Landscape Connections Webinar - Local Nature Recovery Strategies

Monday, 8 April 2024
Join us for the first Landscape Connections webinar of 2024, in which we will focus on Local Nature Recovery Strategies
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In the first Landscape Connections webinar of 2024, we will be focusing on the topic of Local Nature Recovery Strategies (LNRS). Local Authorities in England are now required to produce a LNRS, and similar policies are in place in other UK nations. LNRS is the latest policy in a long history of attempts to coordinate nature conservation efforts, with proclaimed improvements in stakeholder consultation and governance. 

We will be joined by three speakers who approach LNRS from different perspectives for talks and discussion on the involvement of various actors in the LNRS process. The webinar will be Monday 8th April, 15:00-16:30 BST. Register now here.

Introduction: Our Nature

Rosie Whicheloe from the London Borough of Sutton will take a very short philosophical view of the LNRS process, taken from her experience in Sutton, Hackney, Newham and Croydon.

Tom Butterworth, ARUP

BAPs, BOAs and biodiversity: A brief history of biodiversity strategies in SE England - We will move from global ambitions to national strategies, through regional planning to local delivery, identifying how this has changed over time and what we can learn from the previous work to inform the Local Nature Recovery Strategies. All with the aim of restoring nature and building bigger, better and more joined ecological networks.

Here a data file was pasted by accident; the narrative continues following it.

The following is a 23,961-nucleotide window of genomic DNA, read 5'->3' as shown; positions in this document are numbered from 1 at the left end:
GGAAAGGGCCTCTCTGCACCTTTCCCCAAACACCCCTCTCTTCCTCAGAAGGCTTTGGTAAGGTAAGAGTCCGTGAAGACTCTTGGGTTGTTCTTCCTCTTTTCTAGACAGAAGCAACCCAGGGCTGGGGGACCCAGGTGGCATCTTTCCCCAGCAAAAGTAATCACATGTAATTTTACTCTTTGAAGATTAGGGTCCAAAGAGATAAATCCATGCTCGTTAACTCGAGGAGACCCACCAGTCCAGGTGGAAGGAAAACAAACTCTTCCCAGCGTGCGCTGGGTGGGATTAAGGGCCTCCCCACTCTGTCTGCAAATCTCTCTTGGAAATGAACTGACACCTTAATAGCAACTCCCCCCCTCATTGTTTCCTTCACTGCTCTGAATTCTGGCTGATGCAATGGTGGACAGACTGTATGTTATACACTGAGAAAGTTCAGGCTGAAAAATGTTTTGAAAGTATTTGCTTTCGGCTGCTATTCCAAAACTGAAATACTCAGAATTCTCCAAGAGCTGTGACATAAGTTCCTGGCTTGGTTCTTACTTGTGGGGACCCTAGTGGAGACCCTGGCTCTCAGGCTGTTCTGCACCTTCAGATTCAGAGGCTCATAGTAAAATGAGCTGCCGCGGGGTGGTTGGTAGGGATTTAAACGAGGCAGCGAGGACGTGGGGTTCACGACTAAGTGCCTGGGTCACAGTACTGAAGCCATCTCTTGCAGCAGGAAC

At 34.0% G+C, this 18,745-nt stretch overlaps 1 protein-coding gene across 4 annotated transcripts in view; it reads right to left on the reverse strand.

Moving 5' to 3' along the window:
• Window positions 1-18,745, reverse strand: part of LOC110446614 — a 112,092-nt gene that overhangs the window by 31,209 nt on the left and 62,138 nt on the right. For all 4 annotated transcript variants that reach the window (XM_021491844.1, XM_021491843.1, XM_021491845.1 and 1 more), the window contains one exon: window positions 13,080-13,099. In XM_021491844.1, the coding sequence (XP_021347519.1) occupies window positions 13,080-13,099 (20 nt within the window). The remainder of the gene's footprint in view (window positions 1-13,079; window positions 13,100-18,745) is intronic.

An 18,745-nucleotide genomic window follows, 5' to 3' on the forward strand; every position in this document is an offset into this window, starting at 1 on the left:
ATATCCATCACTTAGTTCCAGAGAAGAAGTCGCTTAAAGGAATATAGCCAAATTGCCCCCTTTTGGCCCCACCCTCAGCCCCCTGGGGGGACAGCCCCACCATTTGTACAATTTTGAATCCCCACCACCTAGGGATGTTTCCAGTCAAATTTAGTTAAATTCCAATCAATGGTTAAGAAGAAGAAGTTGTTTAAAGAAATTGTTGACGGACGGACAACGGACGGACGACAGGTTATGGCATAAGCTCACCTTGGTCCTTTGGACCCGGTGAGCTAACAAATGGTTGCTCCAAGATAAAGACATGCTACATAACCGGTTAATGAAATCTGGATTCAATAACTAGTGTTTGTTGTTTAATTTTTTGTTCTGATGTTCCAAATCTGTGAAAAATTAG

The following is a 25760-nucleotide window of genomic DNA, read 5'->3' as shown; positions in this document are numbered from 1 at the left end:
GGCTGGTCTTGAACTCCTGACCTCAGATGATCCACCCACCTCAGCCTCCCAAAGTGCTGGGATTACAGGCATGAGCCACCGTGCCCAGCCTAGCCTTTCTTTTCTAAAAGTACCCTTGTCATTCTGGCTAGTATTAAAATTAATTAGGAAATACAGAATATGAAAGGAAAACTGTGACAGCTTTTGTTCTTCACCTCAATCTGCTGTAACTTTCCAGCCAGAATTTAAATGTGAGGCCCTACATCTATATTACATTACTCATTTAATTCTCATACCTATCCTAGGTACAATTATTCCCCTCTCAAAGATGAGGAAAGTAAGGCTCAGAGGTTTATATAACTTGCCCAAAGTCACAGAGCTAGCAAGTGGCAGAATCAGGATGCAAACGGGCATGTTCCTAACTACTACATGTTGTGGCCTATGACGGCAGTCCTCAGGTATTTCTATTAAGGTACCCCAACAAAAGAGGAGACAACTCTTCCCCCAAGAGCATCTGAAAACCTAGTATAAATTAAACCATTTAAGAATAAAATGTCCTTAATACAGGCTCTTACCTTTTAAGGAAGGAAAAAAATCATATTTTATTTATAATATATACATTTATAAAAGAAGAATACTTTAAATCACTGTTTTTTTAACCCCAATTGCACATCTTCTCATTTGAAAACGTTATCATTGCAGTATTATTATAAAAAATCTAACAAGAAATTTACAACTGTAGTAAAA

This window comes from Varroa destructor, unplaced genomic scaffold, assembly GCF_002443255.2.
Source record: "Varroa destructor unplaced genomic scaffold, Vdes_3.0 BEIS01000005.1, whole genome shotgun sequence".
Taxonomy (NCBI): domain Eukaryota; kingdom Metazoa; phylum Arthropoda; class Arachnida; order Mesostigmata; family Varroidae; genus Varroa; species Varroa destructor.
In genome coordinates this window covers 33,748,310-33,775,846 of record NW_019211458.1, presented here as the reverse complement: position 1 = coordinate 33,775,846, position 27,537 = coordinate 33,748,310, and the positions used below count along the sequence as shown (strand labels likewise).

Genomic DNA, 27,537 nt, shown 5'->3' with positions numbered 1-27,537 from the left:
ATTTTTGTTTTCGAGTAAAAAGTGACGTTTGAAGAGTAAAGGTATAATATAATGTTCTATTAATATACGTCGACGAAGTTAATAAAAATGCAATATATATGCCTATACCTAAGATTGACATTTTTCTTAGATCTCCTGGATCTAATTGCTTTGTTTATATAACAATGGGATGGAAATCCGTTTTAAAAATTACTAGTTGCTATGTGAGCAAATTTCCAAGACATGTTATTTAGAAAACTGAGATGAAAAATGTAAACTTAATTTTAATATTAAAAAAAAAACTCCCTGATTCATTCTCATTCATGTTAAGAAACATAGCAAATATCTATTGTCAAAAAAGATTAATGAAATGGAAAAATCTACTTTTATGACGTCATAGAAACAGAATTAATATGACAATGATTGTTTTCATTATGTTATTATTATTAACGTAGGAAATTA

Geoffrey Griffiths, University of Reading 

Local Nature Recovery Planning: A parish-based approach - The Defra initiative to develop Local Nature Recovery Strategies (LNRS) at county level across England, will require local input if the process is not to be ‘top-down’ with limited consideration of community views and local knowledge. In West Oxfordshire, a parish cluster is developing a volunteer-driven Nature Recovery Plan (NRP), involving mapping ‘natural assets’ and ‘natural capital,’  as a baseline to identify opportunities for habitat restoration/expansion and long-term monitoring. The NRP will provide an exemplar for other parishes in the county and, perhaps in the longer-term,  for the almost 11,000 parishes in England – a big challenge! 

Gideon Corby, Wildlife Gardeners of Haggerston

Hackney Local Nature Recovery Strategy in action - When urban landowners do not see the potential of their green and blue space it is possible to introduce ecological enhancements at the local level, using local knowledge to improve large areas, bottom-up. However, even if these enhancements are by agreement, they remain vulnerable if the landowner has a change in personnel or policy. A look at two examples: Kingsland Basin and the Old Lea, and the development of strategies to defend and fund ecological works by community volunteer group, the Wildlife Gardeners of Haggerston.

Contact: if you have any questions, please contact Early Career Representative Caitlin Lewis on 

Information on past and future webinars in the Landscape Connections series can be found here.